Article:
LAST Monday, several of us at The Manila Times had an opportunity to meet Ambassador Ivo Sieber of Switzerland, the latest guest of what I like to call our “diplomatic outreach program.”
Once or twice a month, The Manila Times invites a representative of the embassies in the Philippines for an open-ended, friendly discussion. It provides the envoys a forum which they might otherwise not have to promote their activities here, and we, in turn, learn more about the countries they represent and their relationships with the Philippines.
It’s what you might call a “win-win” situation, and it’s always worthwhile to attend, even to the point of fighting Pope-related traffic on what is ordinarily my day off to get there, as was the case for me on Monday.
I was bothered by something in the conversation with Ambassador Sieber, however. The discussion, as it always does at some point, moved into the topic of investing in the Philippines, and the Swiss envoy’s remarks were not substantially different from those of his counterparts previously gracing our offices: The Philippines is a promising market that presents opportunities for foreign investors, but needs some fundamental improvements. Corruption, bureaucratic red tape, restrictions on ownership, a slow and unreliable legal system, and the backward state of the country’s infrastructure are all impediments to investors, who would come here in greater numbers with bigger, more long-term business ideas if only these problems—which all fit under the umbrella of “structural reforms” —were substantially addressed.
The same five issues are aired again and again by foreign envoys, whether in our cordial roundtable discussions or elsewhere. On Monday night, for instance, Korean Ambassador to the Philippines Hyuk Lee offered similar sentiments about the Philippines’ need to “improve its investment environment” and “build more infrastructure” in comments following a meeting of the Philippines-Korea Economic Council.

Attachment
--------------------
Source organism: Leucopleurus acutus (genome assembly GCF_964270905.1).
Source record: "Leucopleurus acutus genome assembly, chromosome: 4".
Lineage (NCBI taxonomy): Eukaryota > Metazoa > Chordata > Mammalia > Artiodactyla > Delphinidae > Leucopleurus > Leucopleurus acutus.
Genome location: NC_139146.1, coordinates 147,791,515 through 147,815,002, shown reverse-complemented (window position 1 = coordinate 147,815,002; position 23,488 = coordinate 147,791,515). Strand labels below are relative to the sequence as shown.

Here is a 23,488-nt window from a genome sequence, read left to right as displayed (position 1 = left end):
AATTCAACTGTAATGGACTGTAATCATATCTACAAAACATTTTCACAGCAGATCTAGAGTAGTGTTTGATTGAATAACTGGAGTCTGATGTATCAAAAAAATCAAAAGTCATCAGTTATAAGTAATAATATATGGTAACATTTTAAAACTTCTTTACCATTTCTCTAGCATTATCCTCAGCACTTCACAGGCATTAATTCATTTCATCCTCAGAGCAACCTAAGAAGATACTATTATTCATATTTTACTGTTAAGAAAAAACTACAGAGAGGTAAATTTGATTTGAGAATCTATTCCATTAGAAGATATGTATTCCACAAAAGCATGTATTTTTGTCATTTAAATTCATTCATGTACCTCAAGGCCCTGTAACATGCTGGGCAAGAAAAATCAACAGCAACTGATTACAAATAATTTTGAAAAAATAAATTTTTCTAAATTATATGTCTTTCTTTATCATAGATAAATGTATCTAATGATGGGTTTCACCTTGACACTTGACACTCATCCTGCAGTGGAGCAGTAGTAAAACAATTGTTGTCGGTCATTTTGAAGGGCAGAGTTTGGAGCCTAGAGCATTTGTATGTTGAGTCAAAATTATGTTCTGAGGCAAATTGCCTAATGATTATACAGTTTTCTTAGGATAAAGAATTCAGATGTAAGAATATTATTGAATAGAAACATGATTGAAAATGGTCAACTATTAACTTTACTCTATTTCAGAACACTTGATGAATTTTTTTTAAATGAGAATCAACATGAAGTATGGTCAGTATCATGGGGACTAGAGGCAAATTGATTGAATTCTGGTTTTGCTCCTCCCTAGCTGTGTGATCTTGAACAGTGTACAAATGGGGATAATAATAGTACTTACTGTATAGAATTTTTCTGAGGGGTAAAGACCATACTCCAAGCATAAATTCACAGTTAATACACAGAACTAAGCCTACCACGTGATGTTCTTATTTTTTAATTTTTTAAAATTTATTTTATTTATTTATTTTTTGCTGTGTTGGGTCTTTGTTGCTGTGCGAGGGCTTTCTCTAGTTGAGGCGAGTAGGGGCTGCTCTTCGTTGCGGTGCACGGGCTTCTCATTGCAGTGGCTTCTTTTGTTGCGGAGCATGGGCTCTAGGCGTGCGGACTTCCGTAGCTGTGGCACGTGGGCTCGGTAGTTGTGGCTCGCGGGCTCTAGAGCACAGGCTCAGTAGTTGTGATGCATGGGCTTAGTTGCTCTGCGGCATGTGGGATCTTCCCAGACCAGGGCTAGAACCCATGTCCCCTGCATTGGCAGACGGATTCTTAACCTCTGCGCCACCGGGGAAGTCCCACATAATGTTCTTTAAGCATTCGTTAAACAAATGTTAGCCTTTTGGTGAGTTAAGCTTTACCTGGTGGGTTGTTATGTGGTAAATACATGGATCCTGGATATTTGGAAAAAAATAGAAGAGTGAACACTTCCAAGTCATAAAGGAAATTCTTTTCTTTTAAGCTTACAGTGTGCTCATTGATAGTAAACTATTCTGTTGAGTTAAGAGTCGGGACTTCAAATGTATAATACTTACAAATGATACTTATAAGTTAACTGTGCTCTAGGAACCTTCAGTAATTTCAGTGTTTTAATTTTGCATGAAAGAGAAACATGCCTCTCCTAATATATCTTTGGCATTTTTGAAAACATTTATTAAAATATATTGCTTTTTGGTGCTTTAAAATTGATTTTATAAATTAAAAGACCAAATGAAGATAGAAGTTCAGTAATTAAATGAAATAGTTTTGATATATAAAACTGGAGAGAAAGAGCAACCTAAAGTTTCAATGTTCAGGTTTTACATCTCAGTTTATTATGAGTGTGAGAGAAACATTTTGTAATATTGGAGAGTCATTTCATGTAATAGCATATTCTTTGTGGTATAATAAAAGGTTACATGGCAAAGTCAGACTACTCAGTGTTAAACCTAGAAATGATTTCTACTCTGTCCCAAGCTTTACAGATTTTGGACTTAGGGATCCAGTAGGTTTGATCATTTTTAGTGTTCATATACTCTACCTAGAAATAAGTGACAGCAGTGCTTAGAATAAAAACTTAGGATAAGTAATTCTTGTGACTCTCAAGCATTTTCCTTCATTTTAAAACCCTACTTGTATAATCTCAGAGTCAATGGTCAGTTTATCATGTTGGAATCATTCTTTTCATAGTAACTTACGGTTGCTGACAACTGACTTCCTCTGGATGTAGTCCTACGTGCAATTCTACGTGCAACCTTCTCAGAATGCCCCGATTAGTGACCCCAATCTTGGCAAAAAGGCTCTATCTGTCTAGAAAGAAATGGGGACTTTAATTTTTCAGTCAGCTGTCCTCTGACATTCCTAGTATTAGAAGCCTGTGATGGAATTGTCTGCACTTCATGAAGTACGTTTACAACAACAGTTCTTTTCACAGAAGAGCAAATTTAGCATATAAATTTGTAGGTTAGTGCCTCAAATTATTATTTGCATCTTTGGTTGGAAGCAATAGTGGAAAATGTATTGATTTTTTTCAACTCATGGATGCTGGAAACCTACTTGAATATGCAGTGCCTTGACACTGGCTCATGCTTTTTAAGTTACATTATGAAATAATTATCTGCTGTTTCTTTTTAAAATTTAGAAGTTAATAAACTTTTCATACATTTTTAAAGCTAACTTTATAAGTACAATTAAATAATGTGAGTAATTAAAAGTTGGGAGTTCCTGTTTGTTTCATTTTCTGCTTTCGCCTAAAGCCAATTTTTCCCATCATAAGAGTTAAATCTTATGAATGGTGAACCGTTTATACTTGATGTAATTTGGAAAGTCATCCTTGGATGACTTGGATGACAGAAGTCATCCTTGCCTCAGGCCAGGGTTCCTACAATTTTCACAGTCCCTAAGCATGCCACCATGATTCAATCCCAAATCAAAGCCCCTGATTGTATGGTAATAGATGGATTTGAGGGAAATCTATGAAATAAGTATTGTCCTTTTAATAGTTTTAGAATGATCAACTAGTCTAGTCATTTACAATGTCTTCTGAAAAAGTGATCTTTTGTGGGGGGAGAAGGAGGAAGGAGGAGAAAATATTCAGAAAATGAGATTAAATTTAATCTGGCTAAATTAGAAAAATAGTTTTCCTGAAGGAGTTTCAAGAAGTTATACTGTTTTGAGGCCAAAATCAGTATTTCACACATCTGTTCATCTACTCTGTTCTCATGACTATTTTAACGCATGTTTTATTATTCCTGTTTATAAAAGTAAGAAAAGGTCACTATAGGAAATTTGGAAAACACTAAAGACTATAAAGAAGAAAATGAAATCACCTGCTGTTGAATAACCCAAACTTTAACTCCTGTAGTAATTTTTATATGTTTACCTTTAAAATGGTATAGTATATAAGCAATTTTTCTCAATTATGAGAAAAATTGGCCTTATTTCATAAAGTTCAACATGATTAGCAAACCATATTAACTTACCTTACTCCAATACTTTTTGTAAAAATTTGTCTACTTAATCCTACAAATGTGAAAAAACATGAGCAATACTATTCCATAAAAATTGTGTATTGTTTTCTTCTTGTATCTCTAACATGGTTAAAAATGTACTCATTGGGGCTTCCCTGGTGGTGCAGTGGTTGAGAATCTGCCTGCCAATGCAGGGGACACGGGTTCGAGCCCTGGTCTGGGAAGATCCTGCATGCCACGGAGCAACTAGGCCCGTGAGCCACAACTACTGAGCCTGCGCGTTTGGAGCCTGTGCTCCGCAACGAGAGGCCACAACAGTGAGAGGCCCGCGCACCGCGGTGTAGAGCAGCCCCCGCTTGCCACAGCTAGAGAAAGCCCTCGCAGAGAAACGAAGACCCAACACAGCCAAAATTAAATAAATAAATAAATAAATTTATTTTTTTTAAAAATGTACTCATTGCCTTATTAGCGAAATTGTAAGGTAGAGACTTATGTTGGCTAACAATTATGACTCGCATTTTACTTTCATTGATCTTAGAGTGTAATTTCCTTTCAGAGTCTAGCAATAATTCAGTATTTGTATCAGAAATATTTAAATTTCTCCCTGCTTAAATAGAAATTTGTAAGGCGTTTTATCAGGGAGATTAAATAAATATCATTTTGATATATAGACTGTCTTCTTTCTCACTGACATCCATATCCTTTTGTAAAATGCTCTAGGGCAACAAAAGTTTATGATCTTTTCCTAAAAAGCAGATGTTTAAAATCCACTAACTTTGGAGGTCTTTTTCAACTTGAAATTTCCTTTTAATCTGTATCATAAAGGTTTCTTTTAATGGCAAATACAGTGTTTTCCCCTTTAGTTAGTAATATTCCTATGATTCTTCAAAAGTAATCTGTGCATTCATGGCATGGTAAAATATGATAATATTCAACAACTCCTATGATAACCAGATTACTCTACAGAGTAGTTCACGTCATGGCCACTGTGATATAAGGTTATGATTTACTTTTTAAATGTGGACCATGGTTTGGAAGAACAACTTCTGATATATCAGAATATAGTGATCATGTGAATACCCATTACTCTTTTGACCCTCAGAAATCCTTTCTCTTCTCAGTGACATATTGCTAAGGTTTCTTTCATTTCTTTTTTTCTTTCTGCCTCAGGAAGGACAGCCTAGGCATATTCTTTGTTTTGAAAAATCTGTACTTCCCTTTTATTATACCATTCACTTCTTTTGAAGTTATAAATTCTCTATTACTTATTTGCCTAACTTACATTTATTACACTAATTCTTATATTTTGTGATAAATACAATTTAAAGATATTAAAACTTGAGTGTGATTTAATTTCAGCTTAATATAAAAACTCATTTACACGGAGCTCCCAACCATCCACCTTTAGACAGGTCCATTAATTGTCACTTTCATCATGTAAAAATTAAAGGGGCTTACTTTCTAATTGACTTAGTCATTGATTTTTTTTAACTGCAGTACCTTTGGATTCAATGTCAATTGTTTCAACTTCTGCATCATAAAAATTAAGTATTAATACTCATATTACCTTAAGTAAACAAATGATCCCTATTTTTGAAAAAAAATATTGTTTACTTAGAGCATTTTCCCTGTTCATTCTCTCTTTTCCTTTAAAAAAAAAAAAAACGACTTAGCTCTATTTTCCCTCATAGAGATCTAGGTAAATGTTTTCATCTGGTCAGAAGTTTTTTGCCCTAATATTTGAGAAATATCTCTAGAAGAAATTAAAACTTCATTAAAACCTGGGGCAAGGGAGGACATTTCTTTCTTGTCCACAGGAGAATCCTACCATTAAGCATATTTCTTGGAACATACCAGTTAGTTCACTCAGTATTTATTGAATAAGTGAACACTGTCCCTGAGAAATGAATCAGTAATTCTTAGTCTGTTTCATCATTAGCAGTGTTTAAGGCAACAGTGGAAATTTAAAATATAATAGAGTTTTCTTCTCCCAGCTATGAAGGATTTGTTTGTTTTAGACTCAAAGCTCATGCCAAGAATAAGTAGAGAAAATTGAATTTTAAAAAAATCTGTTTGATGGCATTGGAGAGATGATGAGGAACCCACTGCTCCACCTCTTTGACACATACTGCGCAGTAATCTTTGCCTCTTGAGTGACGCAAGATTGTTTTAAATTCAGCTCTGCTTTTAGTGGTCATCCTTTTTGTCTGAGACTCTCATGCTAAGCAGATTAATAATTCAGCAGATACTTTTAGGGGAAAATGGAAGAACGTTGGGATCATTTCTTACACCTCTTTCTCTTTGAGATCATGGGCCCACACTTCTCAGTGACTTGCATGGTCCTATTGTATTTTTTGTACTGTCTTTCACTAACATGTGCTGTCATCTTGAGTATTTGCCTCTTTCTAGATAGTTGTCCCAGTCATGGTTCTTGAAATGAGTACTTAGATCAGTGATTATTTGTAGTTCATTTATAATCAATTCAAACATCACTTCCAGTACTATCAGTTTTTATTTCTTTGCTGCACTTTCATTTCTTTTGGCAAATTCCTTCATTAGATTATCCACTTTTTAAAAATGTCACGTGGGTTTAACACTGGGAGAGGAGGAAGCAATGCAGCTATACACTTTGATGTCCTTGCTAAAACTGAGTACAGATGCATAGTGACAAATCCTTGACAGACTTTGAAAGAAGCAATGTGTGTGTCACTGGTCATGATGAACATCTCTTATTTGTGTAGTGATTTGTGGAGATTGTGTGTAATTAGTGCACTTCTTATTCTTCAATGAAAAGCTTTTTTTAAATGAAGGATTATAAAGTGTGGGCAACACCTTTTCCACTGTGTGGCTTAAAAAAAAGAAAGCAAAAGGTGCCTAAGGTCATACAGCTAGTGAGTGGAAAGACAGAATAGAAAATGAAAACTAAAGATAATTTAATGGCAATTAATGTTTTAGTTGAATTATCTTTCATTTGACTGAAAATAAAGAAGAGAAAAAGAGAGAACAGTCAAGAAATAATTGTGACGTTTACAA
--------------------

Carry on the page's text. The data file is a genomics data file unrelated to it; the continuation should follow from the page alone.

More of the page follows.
While it is reassuring to hear that the topics I and other like-minded observers wrestle with constantly are indeed key concerns of the audience we’re trying to reach, it’s frustrating to keep hearing the same complaints, particularly because they are so obviously valid.
Ambassador Sieber, of course, did not offer a solution to that dilemma. He is, after all, a diplomat, the steward of the interests of his nation’s government and citizens in this country, a job he must do according to a narrow set of instructions from his home government and the conventions of diplomatic practice.
Therein lies one source of the Philippine’s inability to progress: The dynamics of day-to-day international relations impede rather than encourage frank interaction.
Asian cultures are particularly sensitive to rules and boundaries, and the Philippines under its current regime is certainly more so than most. Under those circumstances, any foreign envoy who hopes to be able to do his job must refrain from saying anything more critical than “God bless the Philippines.”
That is unfortunate, because besides agreeing on what the critical issues of the
Philippines are, foreign representatives always express this sentiment in one way or another: “We would be happy to help, if only they would ask us.”
President B.S. Aquino 3rd, as should be obvious by now, prefers to tell rather than ask; hoping for more open engagement with him or his administration is a lost cause.
Those who hope to replace him, however, should not overlook that opportunity. By the same token, the diplomatic community needs to reach out as well – loosen up and tell us what’s on your mind, this country almost certainly needs to hear it. I would like to think that The Manila Times provides a good forum for that; doubtless there are others as well.
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To answer a surprisingly large number of queries about it, no, I do not in fact plan to write about the Pope’s visit, except for this brief comment. Certain aspects of the week’s events will, indeed, be subject to further scrutiny—I have a few questions about that business with the cellular networks, for instance – but I find myself in an otherwise surprisingly uncritical frame of mind about it. For a few days, the country was enthusiastic and well-mannered, and the general atmosphere, at least in Manila, was pleasant. A great many people were evidently personally moved by it, and for the rest of us, it was in one way or another a memorable occasion.
But this country is no stranger to visits from the Pontiff—he shows up every 20 years or so— and history sadly suggests that the warm afterglow won’t last long. We might as well enjoy it while it lasts.